The act of exposing history, for Hood, is not simply a means to an end within the design process; it’s an end in itself. His public art and landscapes attempt to include living, semi-permanent reminders of the history and memories that have been lost to time, which once defined these spaces. “We need more images to remind us of our obligation,” Hood said by phone.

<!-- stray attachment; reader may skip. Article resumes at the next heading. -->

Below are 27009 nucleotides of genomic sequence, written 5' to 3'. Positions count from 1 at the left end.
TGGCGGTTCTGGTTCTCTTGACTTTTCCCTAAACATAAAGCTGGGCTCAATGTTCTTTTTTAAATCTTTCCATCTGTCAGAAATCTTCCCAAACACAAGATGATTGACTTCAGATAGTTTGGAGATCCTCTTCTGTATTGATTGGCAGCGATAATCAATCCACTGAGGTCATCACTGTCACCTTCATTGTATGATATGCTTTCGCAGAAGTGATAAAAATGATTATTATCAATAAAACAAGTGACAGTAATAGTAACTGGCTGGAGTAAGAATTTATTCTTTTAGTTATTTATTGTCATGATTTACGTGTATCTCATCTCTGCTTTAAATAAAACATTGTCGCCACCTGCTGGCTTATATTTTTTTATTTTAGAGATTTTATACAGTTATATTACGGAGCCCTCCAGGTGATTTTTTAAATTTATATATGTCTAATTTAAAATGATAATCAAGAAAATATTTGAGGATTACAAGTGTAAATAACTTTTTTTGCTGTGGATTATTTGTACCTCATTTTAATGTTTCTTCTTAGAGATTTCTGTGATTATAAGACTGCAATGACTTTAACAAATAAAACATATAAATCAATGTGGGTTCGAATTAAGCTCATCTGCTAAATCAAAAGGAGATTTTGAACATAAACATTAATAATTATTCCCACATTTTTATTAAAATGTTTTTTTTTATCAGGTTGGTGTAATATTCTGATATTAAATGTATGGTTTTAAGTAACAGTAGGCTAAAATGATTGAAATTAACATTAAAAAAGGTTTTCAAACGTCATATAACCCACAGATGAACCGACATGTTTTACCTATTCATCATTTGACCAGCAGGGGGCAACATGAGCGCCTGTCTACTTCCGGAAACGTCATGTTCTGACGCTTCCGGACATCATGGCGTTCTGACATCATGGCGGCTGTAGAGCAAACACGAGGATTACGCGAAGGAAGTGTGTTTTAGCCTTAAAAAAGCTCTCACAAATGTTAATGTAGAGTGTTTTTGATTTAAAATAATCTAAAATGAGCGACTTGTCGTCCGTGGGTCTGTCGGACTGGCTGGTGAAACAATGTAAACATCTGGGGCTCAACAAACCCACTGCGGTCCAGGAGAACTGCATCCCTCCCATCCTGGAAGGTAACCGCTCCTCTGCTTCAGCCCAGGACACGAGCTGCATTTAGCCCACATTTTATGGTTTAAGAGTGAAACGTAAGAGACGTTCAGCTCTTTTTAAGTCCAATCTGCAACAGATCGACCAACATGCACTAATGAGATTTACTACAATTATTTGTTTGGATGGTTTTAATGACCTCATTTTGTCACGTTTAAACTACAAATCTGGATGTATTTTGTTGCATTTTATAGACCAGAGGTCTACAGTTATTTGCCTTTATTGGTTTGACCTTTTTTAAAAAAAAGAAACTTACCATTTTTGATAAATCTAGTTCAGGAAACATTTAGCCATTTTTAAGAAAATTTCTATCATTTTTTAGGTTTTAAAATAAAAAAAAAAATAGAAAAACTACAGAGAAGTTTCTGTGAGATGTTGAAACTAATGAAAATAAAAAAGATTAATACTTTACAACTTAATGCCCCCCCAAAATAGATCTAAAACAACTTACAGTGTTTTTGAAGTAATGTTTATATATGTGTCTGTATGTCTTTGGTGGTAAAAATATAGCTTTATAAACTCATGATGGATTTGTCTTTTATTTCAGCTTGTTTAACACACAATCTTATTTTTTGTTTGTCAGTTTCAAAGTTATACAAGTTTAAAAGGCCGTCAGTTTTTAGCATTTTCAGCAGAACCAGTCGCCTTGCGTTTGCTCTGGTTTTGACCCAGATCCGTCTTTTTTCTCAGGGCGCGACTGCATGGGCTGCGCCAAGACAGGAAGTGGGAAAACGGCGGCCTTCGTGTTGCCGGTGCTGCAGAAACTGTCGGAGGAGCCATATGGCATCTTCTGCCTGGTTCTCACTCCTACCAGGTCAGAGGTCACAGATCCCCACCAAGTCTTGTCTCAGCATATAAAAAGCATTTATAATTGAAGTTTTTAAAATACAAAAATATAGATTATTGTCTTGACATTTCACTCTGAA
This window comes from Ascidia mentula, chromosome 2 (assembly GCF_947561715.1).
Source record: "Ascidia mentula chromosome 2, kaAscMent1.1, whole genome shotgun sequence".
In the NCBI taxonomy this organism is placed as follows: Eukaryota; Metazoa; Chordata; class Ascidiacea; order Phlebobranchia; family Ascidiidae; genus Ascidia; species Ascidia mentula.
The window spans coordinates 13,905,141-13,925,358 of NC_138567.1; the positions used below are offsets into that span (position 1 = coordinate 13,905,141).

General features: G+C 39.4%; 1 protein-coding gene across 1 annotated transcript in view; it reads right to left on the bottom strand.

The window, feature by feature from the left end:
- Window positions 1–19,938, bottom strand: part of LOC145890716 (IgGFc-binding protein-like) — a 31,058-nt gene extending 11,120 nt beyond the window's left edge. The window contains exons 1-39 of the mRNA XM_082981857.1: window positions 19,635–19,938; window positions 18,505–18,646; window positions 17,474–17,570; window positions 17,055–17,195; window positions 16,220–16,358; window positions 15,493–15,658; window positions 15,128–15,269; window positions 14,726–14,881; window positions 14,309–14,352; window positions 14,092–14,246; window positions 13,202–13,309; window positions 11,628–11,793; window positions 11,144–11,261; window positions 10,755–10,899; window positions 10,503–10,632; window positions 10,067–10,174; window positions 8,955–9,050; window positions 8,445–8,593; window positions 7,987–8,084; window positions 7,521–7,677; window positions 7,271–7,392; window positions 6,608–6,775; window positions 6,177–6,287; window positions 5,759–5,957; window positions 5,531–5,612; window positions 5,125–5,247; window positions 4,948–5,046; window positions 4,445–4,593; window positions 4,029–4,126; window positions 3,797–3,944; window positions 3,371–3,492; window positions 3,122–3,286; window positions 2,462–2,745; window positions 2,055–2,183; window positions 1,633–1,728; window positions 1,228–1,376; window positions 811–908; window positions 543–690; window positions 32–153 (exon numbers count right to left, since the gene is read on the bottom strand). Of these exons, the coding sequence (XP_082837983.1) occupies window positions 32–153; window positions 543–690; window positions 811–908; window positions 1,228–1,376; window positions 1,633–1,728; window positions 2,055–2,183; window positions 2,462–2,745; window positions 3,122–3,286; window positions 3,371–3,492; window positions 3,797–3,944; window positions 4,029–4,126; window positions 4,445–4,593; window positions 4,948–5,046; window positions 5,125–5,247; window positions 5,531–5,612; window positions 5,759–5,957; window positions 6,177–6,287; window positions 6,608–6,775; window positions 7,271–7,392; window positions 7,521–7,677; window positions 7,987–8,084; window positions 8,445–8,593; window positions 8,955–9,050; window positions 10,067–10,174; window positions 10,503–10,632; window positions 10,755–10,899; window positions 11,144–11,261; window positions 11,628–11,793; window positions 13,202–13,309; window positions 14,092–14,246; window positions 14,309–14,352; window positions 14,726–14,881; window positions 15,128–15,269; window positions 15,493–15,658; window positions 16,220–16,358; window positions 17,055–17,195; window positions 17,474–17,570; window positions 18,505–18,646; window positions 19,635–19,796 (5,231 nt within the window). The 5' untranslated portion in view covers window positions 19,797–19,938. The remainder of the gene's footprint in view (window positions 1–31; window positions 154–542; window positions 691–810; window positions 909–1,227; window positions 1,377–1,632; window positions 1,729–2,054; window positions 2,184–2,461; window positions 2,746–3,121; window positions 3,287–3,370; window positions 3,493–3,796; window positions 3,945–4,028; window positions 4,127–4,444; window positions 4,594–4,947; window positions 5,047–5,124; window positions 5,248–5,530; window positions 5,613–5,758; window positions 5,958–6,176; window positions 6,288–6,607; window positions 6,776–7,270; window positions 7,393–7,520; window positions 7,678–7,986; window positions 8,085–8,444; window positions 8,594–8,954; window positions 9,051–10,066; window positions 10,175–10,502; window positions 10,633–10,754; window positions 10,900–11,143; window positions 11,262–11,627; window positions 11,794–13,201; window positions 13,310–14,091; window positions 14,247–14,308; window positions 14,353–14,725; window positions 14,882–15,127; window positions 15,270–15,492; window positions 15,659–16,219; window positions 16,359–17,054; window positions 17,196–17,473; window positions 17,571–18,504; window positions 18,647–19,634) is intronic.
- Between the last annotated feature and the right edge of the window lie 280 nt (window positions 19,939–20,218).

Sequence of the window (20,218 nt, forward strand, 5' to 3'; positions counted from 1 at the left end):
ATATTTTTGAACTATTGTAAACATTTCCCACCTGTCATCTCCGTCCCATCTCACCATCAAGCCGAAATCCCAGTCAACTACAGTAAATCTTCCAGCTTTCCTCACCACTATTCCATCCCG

These mnemonic interventions take many forms. In Arlington’s Nauck Town Square, Hood designed the transformation of 1.1. acres of lush greenery that will place an elaborate statue at the center that spells out the word “FREED,” vertically. The statue was fastened together with replica “slave badges” — artifacts from Reconstruction that had to be worn by freed blacks in the South. In downtown Los Angeles, he transplanted a grove of olive trees that have lived longer on this earth than any living human, outlasting the atrocities of Jim Crow and multiple wars. One of his physical interventions in West Oakland was the construction of oversized “dancing light” sculptures that look like crooked music cleffs. “We said, ‘what if we took the scale of a freeway and put it in the neighborhood? Now, when you arrive in West Oakland, you see giant dancing lights, you see bus stops that are at the scale of a freeway. You have to ask yourself, what’s going on here?”, Hood explained to the audience. The intention, Hood suggested, was to force passersby to acknowledge and engage with the burdens and the beauty of a historically black neighborhood neighborhood — one that’s now quickly gentrifying — that they otherwise might ignore.